NJ colleges get grants to push study in Israel

NJ colleges get grants to push study in Israel

MASA gives $25,000 per campus; programs open to Jews, gentiles

Students at Ben-Gurion University explore the Negev. Photo courtesy Ben-Gurion University
Students at Ben-Gurion University explore the Negev. Photo courtesy Ben-Gurion University

Five New Jersey universities have been awarded $25,000 grants aimed at encouraging undergraduates to spend a semester abroad studying in Israel.

The funds come from MASA Israel Journey, and the recipients will use the money to link their students with Ben-Gurion University of the Negev in Be’er Sheva.

The grants are to be spent on marketing to recruit participants at the College of New Jersey in Ewing, Montclair State University, William Paterson University in Wayne, Rider University in Lawrenceville, and Ramapo College in Mahwah.

Each campus will receive an additional $25,000 in 2013 if at least 25 students sign up each year. Jewish and non-Jewish students may apply. MASA does not supply any direct financial aid to the participants; the five schools have agreed to accept the credits the students earn in Israel through the program.

“The target is a total of 25 students from all those colleges,” said Daniel Schuval, the director of academic affairs in MASA’s New York office. “Our goal is to increase the participation in international education programs in Israel.”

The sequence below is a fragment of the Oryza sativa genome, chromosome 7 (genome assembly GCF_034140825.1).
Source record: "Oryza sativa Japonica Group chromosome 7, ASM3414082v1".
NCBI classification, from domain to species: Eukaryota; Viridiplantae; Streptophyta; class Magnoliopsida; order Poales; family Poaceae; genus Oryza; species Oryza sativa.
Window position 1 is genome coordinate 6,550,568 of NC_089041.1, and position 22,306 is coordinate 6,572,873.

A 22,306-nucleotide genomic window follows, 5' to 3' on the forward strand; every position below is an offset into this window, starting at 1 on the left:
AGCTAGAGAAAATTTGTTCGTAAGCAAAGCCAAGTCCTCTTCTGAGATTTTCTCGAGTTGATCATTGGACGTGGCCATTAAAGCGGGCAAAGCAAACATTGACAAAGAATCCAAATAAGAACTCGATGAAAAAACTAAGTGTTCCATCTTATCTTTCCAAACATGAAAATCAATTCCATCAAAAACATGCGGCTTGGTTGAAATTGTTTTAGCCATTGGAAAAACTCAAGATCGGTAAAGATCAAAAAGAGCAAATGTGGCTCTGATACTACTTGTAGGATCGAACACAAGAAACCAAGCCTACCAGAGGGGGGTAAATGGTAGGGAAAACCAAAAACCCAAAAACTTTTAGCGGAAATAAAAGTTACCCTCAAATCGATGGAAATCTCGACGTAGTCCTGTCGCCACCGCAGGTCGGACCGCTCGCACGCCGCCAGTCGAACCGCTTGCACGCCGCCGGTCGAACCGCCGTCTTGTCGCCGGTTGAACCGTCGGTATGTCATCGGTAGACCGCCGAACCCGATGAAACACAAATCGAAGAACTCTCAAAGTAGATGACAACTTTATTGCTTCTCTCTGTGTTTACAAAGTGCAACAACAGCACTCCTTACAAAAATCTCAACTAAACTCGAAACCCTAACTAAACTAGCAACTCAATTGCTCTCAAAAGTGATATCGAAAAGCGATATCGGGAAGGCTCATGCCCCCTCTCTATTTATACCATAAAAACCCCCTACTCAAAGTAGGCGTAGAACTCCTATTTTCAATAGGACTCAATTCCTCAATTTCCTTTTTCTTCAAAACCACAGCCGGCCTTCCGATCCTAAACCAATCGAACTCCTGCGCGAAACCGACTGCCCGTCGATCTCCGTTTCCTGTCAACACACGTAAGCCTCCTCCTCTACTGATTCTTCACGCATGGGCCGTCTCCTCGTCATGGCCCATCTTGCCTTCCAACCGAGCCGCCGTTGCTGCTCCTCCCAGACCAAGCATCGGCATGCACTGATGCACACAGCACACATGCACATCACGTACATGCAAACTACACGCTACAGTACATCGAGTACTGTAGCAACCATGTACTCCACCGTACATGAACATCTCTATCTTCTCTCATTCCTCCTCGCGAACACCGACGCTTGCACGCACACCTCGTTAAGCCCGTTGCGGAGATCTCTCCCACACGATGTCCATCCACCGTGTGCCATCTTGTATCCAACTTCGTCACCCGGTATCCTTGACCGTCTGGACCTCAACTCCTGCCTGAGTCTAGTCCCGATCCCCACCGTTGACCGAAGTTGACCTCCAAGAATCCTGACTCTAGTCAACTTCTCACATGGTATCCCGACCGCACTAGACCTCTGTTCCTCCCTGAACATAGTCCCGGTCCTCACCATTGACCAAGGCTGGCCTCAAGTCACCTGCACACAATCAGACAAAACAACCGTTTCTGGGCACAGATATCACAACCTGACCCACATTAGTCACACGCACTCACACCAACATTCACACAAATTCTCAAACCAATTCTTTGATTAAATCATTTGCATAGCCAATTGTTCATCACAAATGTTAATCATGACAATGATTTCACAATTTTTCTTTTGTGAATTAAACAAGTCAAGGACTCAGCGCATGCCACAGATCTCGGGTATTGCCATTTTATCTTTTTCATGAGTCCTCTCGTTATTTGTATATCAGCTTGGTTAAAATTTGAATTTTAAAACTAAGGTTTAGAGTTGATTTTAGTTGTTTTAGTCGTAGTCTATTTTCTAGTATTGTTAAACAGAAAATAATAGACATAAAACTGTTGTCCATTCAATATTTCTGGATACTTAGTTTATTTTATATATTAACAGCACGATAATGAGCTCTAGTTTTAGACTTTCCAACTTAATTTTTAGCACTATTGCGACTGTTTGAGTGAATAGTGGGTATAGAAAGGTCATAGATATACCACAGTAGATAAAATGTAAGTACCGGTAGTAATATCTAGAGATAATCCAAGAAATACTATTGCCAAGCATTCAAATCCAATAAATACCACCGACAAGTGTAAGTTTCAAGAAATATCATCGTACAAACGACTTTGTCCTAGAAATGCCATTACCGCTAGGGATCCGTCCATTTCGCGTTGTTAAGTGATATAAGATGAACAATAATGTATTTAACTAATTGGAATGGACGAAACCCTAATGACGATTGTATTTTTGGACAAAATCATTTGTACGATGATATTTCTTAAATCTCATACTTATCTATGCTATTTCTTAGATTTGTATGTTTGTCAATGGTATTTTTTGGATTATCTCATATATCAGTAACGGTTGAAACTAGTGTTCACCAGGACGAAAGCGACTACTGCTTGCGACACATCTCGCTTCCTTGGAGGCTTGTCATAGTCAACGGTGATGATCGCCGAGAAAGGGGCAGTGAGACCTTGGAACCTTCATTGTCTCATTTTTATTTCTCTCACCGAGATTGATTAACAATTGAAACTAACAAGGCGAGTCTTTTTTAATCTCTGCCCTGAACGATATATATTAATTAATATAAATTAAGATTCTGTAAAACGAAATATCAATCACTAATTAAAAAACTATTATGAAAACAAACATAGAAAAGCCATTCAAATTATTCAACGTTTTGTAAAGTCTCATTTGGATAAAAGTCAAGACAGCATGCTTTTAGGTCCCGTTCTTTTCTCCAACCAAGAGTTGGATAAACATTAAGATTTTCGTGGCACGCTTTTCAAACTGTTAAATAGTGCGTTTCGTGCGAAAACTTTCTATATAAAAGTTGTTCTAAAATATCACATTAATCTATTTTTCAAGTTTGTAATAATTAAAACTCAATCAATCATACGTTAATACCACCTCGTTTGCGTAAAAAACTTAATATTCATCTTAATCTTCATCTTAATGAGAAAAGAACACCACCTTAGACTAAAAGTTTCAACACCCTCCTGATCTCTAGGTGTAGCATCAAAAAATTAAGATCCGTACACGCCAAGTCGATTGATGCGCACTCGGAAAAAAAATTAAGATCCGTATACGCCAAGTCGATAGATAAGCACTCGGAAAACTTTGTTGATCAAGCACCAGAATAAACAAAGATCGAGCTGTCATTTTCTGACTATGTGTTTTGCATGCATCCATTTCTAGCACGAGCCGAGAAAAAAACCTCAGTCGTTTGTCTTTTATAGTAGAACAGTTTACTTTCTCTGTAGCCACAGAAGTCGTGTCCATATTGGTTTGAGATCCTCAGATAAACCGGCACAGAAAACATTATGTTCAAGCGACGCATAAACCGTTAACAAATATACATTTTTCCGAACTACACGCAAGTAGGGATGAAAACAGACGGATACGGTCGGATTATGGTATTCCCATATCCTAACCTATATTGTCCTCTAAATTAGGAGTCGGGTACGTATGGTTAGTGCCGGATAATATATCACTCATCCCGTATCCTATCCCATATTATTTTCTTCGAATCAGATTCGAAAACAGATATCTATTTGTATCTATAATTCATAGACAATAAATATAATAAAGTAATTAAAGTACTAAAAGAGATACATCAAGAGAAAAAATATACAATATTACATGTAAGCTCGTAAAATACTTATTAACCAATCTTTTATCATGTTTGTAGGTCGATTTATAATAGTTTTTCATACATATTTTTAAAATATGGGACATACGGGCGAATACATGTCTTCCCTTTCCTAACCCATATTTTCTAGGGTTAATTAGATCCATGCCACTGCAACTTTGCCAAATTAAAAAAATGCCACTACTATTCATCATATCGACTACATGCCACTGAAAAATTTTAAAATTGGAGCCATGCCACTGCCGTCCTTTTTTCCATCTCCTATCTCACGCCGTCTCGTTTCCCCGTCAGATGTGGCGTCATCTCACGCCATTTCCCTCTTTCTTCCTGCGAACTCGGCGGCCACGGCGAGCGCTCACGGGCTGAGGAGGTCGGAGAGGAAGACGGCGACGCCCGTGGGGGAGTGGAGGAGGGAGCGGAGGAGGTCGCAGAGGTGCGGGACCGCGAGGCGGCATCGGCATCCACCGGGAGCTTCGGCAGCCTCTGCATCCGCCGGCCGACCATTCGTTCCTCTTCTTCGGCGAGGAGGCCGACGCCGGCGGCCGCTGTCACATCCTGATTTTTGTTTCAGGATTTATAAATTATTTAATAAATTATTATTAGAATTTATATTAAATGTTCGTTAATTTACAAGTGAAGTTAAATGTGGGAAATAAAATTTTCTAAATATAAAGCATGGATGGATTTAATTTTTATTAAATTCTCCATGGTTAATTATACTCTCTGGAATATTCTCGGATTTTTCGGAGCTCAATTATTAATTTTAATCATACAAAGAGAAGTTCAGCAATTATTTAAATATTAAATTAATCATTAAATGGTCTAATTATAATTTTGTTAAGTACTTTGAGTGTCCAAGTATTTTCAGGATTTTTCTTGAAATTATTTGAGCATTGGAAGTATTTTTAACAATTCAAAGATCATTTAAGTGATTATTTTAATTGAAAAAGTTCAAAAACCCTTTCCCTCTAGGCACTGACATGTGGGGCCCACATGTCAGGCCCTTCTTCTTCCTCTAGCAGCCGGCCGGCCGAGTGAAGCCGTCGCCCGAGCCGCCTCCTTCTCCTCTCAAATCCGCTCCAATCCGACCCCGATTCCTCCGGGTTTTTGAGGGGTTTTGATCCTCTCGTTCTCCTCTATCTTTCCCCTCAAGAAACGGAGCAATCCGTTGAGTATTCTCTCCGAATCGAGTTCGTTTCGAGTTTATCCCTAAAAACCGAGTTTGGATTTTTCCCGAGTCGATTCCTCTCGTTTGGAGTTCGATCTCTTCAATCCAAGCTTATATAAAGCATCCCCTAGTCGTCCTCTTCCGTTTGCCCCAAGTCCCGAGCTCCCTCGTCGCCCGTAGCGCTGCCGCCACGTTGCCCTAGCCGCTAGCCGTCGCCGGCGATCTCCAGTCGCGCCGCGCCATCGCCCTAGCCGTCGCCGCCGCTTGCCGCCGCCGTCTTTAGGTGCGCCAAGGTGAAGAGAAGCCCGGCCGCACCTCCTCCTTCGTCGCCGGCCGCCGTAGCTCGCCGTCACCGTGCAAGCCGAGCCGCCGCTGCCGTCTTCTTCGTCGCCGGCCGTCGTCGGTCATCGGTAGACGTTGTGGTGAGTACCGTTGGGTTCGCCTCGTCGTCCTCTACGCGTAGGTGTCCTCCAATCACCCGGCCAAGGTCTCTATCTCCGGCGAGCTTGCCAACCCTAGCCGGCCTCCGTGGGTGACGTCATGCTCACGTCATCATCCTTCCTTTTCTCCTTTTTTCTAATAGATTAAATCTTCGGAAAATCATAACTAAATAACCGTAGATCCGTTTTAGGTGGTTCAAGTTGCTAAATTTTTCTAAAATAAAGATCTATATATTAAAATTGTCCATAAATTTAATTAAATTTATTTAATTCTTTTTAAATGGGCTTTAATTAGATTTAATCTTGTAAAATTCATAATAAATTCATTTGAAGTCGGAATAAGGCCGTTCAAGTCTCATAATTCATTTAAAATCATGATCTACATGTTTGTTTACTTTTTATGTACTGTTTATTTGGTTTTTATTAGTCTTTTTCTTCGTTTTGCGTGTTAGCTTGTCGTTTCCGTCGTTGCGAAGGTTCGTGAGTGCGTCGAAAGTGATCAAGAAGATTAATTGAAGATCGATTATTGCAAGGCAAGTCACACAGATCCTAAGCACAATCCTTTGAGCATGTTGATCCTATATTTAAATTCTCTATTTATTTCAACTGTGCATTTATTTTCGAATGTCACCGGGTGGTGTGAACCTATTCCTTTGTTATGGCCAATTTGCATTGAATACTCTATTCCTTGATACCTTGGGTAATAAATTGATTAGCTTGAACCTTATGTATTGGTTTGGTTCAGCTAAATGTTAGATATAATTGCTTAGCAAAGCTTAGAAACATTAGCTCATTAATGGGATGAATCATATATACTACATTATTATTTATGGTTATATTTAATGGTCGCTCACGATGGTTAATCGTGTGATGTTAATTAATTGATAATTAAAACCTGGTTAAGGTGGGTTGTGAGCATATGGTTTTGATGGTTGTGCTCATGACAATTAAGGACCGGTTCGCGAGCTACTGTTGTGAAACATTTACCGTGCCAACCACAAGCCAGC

A joint project of the Israeli government and the Jewish Agency for Israel, MASA has traditionally provided scholarships to Jewish post-graduates to help them participate in extended-stay programs in Israel.

The new program “is for any student who wants to study there,” said Jon Stauff, who directs the Center for Global Education at The College of New Jersey. Stauff is in the early stages of coordinating the program at his and the other four campuses. “We are interested in bringing its broad opportunities to our students,” he told NJ Jewish News in an Oct. 12 phone interview. “We have a number of curricular initiatives in Middle Eastern studies and Arabic on our campus, and if we are going to be promoting study in the Middle East, Israel should be an option.”

Schuval said NJ educators and BGU will also together develop programs that focus on the physical sciences, as well as sociology and anthropology.

“Israel is a leader in some of the world’s most relevant fields, and their academic institutions are top-notch,” Schuval said.

According a 2009 report by the Institute of International Education, Israel ranks 22nd out of the top 25 countries chosen by Americans for study abroad. MASA’s focus on non-Jewish course material and recruitment of non-Jewish students is an attempt to raise its ranking, Schuval said.

“The universities weren’t accessing the best that Israel can offer to students from abroad,” he said.

He denied that the program was intended to counteract anti-Israel activities that take place on many American college campuses.

“This is a study abroad program; it has nothing to do with divestment or the political positioning of Israel. They are largely political debates,” Schuval insisted. “I welcome those who are critical of Israel to study there. They will find welcome intellectual company at some universities there. This is not by any means a way to reposition Israel on American campuses. This is a way to build relationships.”

Those wishing further information can contact Stauff at stauffj@tcnj.edu.

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